According to records from the 19th century, the larger Swan Isle was said to contain the bodies of the crew of some foreign ships who died of some plague, while the ships were laid under quarantine in Larne Lough, and would not be permitted to enter the harbour. The smaller island was supposed to be where the bodies of the dead sailors were burnt before burial on the larger island.[citation needed]

Swan Island and the lough shore at Glynn is now visited by ornithologists and birdwatchers - who come to see birds like swans, gulls, terns, oystercatchers and sandpipers.[citation needed]

Landowners

In the 18th and 19th centuries the 'proprietors' within the wider parish were John Irving Esquire, M.P., who lived at Ballylig House, Magheramorne. John Irving owned lime kilns and wharfs at Magheramore and extensive lands and property in the area. His agent, Thomas Maxwell Esquire, J.P., lived in a plain but modern house, overlooking Larne Lough, approximately one mile north of Glynn. Ballylig House still stands and was better known a few years ago as Magheramorne House Hotel. More recently however, the house has been the Ireland Head Office for Forever Living Products (Ireland) Ltd. The former house of Thomas Maxwell also still stands and is privately owned.

Within Glynn village, Randall William Johnston Esquire was the owner of mills, public buildings, houses and land. Johnston was a descendant of an officer in King William's army. Miss McClaverty rented 17 acres (69,000 m2) of land and the houses from Johnston and lived nearby.[citation needed]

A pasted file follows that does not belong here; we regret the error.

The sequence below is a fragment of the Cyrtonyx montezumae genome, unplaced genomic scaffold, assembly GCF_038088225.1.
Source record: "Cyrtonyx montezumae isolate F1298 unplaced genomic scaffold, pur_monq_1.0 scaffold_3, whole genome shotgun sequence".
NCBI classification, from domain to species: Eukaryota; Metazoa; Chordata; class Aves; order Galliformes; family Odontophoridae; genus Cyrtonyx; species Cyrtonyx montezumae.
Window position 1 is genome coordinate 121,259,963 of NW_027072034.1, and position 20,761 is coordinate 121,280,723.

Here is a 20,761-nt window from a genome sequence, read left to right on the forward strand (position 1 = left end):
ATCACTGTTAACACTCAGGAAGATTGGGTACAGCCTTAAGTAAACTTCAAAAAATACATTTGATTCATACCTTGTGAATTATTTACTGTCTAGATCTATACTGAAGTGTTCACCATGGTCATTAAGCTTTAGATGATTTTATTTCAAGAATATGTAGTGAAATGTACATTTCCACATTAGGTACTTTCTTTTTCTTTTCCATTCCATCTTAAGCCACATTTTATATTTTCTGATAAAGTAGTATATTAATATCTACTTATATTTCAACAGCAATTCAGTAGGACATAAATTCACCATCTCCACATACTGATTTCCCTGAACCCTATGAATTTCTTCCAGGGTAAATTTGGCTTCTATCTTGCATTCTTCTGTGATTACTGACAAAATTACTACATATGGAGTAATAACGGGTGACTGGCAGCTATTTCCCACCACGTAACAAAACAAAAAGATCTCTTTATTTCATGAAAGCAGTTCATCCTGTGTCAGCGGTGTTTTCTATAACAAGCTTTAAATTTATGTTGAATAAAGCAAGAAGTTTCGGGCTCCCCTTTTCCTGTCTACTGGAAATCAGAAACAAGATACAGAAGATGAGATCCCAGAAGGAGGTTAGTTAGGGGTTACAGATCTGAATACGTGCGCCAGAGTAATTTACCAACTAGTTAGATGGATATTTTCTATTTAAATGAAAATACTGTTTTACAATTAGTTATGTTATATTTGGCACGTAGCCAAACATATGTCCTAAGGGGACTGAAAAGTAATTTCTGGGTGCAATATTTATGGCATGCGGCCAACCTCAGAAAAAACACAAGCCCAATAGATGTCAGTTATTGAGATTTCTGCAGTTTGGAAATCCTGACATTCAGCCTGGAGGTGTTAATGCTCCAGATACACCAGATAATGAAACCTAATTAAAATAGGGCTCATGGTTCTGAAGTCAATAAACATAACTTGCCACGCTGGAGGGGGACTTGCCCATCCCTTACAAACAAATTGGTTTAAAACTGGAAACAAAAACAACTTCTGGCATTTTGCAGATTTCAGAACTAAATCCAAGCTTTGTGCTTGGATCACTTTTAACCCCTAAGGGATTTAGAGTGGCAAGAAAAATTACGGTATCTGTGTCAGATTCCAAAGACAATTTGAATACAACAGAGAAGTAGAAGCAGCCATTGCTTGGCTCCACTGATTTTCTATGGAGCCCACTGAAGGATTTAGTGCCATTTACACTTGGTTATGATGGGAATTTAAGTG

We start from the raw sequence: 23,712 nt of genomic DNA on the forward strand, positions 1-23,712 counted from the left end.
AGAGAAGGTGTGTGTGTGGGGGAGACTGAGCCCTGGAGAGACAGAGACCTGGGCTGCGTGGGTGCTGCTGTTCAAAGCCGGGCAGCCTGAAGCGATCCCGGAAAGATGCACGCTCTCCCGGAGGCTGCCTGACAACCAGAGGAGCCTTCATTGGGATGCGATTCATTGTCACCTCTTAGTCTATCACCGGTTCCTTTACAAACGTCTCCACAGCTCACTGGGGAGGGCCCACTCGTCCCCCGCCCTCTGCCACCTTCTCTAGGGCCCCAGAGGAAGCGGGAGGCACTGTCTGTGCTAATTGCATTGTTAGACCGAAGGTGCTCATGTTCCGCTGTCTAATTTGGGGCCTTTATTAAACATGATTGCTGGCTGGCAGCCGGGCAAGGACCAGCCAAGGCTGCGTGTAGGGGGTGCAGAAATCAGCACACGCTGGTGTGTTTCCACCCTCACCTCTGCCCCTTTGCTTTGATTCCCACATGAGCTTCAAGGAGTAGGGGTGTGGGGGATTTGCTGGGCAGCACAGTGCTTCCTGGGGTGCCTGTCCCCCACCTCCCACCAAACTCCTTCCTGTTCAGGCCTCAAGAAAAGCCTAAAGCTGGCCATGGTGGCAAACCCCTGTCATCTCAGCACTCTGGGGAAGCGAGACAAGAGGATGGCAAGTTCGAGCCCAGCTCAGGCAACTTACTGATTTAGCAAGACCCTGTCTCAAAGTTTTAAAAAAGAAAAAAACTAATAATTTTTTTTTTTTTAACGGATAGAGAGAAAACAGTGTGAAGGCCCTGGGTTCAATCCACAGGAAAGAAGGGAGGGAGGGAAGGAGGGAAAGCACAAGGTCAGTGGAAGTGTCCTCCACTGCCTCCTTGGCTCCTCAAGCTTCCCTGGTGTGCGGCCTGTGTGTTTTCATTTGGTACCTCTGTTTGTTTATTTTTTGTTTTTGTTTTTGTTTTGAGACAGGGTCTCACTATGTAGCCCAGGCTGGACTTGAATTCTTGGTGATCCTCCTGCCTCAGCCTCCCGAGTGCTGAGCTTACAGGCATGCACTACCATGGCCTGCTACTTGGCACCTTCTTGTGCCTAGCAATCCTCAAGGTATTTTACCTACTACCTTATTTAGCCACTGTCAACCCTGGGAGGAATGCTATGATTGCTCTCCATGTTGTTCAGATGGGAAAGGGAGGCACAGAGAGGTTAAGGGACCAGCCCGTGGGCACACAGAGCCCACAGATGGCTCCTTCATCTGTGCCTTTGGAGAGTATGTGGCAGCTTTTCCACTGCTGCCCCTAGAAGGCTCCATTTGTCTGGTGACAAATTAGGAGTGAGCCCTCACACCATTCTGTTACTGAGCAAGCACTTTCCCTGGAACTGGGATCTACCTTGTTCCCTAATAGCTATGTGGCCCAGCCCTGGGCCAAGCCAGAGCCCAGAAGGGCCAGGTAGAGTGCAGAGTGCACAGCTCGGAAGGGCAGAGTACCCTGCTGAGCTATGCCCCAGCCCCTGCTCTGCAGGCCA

Transport

Glynn lies on a suburban rail route from Belfast to Larne. It is served by Northern Ireland Railways trains on the Larne Line. Glynn railway station opened on 1 January 1864 and was closed for goods traffic in 1933. There is also a bus service between the village and Larne.

Larne, which is one of Northern Ireland's major sea ports, is a short drive from Glynn and Larne Harbour railway station is nearby.[citation needed] P&O Ferries, to and from Larne, regularly travel to Cairnryan in Scotland.[citation needed]

Tourism

Glynn lies within the Mid and East Antrim Borough Council area. Tourist facilities locally are provided by Mid and East Antrim Borough Council.

Education

There is a small primary school in the village. It stands approximately 200 metres from the former school building (an old village landmark—reappropriated for bungalow housing). The school comprises two main classrooms and an assembly hall situated within the main building. Additional classroom space has been provided by way of two external mobile classrooms pending an extension project. At present[when?] there are around 70 children in attendance; ranging from ages four to eleven.[citation needed] Extracurricular activities undertaken at the school include football, rugby, hockey, dance, and choir.[citation needed]

2011 census

Glynn is classified as a village by the NI Statistics and Research Agency (NISRA) (i.e. with population between 1,000 and 2,250 people). As of the 2011 census there were 2,027 people living in the Glynn ward. Of these:[2]

See also

References

  1. ^ "An Gleann / Glynn". Placenames Database of Ireland. Retrieved 28 June 2023.
  2. ^ a b "Census 2011 Population Statistics for Glynn Ward". nisra.gov.uk. Retrieved 28 June 2023.
  3. ^ Lewis, Samuel (1837). "Glynn (Antrim)". A Topographical Dictionary of Ireland.